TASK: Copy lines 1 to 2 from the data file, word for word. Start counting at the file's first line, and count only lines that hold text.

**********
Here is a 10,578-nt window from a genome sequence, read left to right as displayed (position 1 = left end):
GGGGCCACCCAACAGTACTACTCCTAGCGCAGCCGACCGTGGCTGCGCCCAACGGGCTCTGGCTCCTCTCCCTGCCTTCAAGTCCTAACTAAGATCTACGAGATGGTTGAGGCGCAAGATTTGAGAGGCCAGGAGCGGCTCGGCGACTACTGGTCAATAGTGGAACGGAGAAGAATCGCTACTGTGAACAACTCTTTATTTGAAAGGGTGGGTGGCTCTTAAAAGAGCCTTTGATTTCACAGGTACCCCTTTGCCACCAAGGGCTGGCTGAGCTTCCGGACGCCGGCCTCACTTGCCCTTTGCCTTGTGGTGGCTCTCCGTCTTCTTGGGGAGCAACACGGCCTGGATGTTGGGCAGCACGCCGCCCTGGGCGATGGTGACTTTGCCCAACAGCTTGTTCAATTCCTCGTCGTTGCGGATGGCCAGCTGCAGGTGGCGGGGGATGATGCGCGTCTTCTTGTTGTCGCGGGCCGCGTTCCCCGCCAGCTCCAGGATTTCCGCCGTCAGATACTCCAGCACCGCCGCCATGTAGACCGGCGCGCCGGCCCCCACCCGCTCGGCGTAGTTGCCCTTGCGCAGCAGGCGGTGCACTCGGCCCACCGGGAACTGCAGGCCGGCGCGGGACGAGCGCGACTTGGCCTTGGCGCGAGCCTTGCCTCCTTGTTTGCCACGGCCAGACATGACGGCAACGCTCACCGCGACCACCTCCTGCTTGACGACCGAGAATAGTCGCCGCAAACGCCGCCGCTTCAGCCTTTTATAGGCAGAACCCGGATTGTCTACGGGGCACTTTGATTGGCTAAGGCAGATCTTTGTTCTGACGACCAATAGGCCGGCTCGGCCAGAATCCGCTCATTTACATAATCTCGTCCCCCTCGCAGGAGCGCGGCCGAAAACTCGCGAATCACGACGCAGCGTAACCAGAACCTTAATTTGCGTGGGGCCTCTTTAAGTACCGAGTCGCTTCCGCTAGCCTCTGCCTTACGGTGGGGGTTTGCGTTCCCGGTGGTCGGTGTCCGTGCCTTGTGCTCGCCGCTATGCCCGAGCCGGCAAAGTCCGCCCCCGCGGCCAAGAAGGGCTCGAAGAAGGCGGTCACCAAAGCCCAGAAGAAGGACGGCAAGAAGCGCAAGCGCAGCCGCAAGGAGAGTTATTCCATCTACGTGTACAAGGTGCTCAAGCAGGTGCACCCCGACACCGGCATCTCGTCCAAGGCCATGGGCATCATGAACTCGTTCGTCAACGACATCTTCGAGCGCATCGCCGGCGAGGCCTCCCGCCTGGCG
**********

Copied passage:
Here is a 10,578-nt window from a genome sequence, read left to right as displayed (position 1 = left end):
GGGGCCACCCAACAGTACTACTCCTAGCGCAGCCGACCGTGGCTGCGCCCAACGGGCTCTGGCTCCTCTCCCTGCCTTCAAGTCCTAACTAAGATCTACGAGATGGTTGAGGCGCAAGATTTGAGAGGCCAGGAGCGGCTCGGCGACTACTGGTCAATAGTGGAACGGAGAAGAATCGCTACTGTGAACAACTCTTTATTTGAAAGGGTGGGTGGCTCTTAAAAGAGCCTTTGATTTCACAGGTACCCCTTTGCCACCAAGGGCTGGCTGAGCTTCCGGACGCCGGCCTCACTTGCCCTTTGCCTTGTGGTGGCTCTCCGTCTTCTTGGGGAGCAACACGGCCTGGATGTTGGGCAGCACGCCGCCCTGGGCGATGGTGACTTTGCCCAACAGCTTGTTCAATTCCTCGTCGTTGCGGATGGCCAGCTGCAGGTGGCGGGGGATGATGCGCGTCTTCTTGTTGTCGCGGGCCGCGTTCCCCGCCAGCTCCAGGATTTCCGCCGTCAGATACTCCAGCACCGCCGCCATGTAGACCGGCGCGCCGGCCCCCACCCGCTCGGCGTAGTTGCCCTTGCGCAGCAGGCGGTGCACTCGGCCCACCGGGAACTGCAGGCCGGCGCGGGACGAGCGCGACTTGGCCTTGGCGCGAGCCTTGCCTCCTTGTTTGCCACGGCCAGACATGACGGCAACGCTCACCGCGACCACCTCCTGCTTGACGACCGAGAATAGTCGCCGCAAACGCCGCCGCTTCAGCCTTTTATAGGCAGAACCCGGATTGTCTACGGGGCACTTTGATTGGCTAAGGCAGATCTTTGTTCTGACGACCAATAGGCCGGCTCGGCCAGAATCCGCTCATTTACATAATCTCGTCCCCCTCGCAGGAGCGCGGCCGAAAACTCGCGAATCACGACGCAGCGTAACCAGAACCTTAATTTGCGTGGGGCCTCTTTAAGTACCGAGTCGCTTCCGCTAGCCTCTGCCTTACGGTGGGGGTTTGCGTTCCCGGTGGTCGGTGTCCGTGCCTTGTGCTCGCCGCTATGCCCGAGCCGGCAAAGTCCGCCCCCGCGGCCAAGAAGGGCTCGAAGAAGGCGGTCACCAAAGCCCAGAAGAAGGACGGCAAGAAGCGCAAGCGCAGCCGCAAGGAGAGTTATTCCATCTACGTGTACAAGGTGCTCAAGCAGGTGCACCCCGACACCGGCATCTCGTCCAAGGCCATGGGCATCATGAACTCGTTCGTCAACGACATCTTCGAGCGCATCGCCGGCGAGGCCTCCCGCCTGGCG